Friday, 19 November 2010 mobile strategy - credit Angela Maurer and her team!

First of all, may I thank Ronan Shields of New Media Age for his great profile article about me, and  Dawinderpal Sahota of Computing  for his excellent article on the same subject - a great piece of work guys :)

However, I conclude that anyone reading these articles might be forgiven for thinking that I manage’s entire mobile strategy.



I have mentioned Angela Maurer, Senior Marketing Manager and head of’s web and mobile development team, a number of times on this blog. If a name is to be put to management of our mobile strategy, it’s Angela.

I regard Angela as the customer’s champion. She works at this by commissioning research, managing a large group of customer triallists, and creating the groundbreaking designs (using both in-house and external experts such as Ribot and EMC's Paul Dawson & team) for mobile which have given us such great feedback in recent weeks. I've mentioned several members of her team in 'this blog over the past months.

In IT (and particularly in R&D) we work in part to bring Angela’s ideas to life. For example, we created the Application Programming Interface (API) and architecture at the back-end to make the mobile stuff work at the front-end.

We've also created our own mobile applications that are presented to customers under the ' R&D Team banner in, for instance, the Apple App Store. I've taken our R&D mobile work 'public' early to explore with customers what works best for them, as well as deal with any 'devils in the technical detail' that might stop an end-to-end service from working. We have learned a lot and gained much experience as a result and this has, I admit, given us our own reputation in the world of mobile.

In any 'normal' circumstances I would be working quietly behind the scenes providing the technology.

But I am not 'normal', and I make sure that R&D is not 'normal' either! Instead, we work by punching above our weight to excite and engage people with our work through ideas and proofs-of-concepts (PoCs). We do this through networking with peers, attending leadership team meetings, and making the most of our membership of IMRG (the e-tailing industry body), and of course this blog.

We do this because it enables us to bring early versions of implemented ideas to the customers, staff, industry peers, and the leadership team of Tesco. As a result nobody minds that the PoC they have been given is sometimes a little rough. People enjoy being part of something new and I enjoy having them help me through feedback to prove that something does (or occasionally does not) work.

Given that I take responsibility for all that happens in our public-facing R&D projects, I make sure my name gets known and ‘people know where I live’. An up-and-down-side to this is that media articles get written about me, which sometimes drown out the other names who have played their huge part in this work.

I think Angela Maurer’s name, and that of her web and mobile development team, have been drowned out in recent weeks. I hope you now understand my intention to 'correct' the direction of this trend.

Thursday, 18 November 2010

Tesco Freeview Experiment - Freeview HD box recipients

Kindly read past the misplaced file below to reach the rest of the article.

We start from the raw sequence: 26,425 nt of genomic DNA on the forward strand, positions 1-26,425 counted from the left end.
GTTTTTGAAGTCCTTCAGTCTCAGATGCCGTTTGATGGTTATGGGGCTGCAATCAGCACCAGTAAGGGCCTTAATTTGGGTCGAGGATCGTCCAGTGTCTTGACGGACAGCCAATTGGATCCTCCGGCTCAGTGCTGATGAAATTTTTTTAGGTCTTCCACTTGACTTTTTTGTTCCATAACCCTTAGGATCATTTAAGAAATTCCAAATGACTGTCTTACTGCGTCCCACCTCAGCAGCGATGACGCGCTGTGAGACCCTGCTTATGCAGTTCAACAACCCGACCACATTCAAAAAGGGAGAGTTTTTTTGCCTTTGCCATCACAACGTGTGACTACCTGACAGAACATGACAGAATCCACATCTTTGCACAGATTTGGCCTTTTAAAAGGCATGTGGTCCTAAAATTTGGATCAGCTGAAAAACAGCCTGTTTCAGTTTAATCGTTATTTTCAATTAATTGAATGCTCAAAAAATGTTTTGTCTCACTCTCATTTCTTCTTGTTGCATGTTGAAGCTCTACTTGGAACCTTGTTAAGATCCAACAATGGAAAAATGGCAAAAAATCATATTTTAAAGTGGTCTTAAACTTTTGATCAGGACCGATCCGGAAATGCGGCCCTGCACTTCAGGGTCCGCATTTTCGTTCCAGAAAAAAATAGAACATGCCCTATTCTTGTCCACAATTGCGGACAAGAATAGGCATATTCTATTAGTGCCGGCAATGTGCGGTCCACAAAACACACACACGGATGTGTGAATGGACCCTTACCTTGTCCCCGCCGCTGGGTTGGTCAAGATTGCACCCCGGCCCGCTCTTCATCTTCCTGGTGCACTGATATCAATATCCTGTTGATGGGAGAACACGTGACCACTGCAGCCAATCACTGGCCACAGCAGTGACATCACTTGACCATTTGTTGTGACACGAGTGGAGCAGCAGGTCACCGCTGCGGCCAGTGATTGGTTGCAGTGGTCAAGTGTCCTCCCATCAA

Well done to the Tesco Freeview Experiment applicants listed below.
I'll be in contact with each of you shortly to get the set-top box delivered to you.

Freeview Transmitter
Ashford, Kent
Bluebell Hill
Glenrothes, Fife
Islington, London
Crystal Palace
Carnoustie, Angus
Emley Moor
Hemel Hempstead
Wrexham, Clwyd
Pontop Pike
Cheltenham, Gloucs
Ridge Hill
Arseley, Bedfordshire
Sandy Heath
Cullompton, Devon
Stockland Hill
Sale, Cheshire
The Wrekin
Newark-on-Trent, Notts
Winter Hill

Wednesday, 17 November 2010

Tesco Freeview Experiment - Applications closed

Thanks to all of you who have applied to join the Tesco Freeview Experiment.

Applications are now closed, and I am sifting through the postcodes to confirm the 20 different main service transmitters that will be used in the experiments tonight and I'll announce on this blog tomorrow morning the applicants to receive the Technika Freeview HD set-top box with 'Channel Zero' capability.

The way I'll perform the selection is simple:

  1. I'll check each postcode against the data at to ensure that the applicant lives within the service area of a 'main service' transmitter. 
  2. If more than one applicant is served by the same main service transmitter, I will use a random variable to select the applicant using Microsoft Excel's RAND() random function. I'll sort by RAND() and the person sorted to the top within the same main service transmitter group will get the box.
  3. I will publish the applicant's first name, postal town, and main service transmitter name on this blog tomorrow morning and follow it up with an email.
If you are not on the list then you won't be receiving a set-top box from me but you can still join in if you have a compatible 'Channel Zero' Freeview receiver:

Simply follow this blog to join in the Tesco Freeview Experiment.

Friday, 12 November 2010 CEO Laura Wade-Gery is #3 in Retail Week Etail Powerlist 2010

"Top People" lists seem all to be the rage these days, and it's always nice to get a mention in them. CEO Laura Wade-Gery has made it to number 3 in Retail Week's inaugural Etail Powerlist 2010 - Retail Week’s ranking of 50 most powerful people in online retail.

Laura is pipped only by Jeff Bezos at No.2, President and chief executive, Amazon (which speaks for itself) and at Number 1 is Nick Robertson, founder and chief executive at ASOS, the online clothes retailer. I've met Nick several times over the last few years (the first time just after the Bunsfield oil terminal explosion blew apart his warehouse) and a nicer and more focussed person would be difficult to find.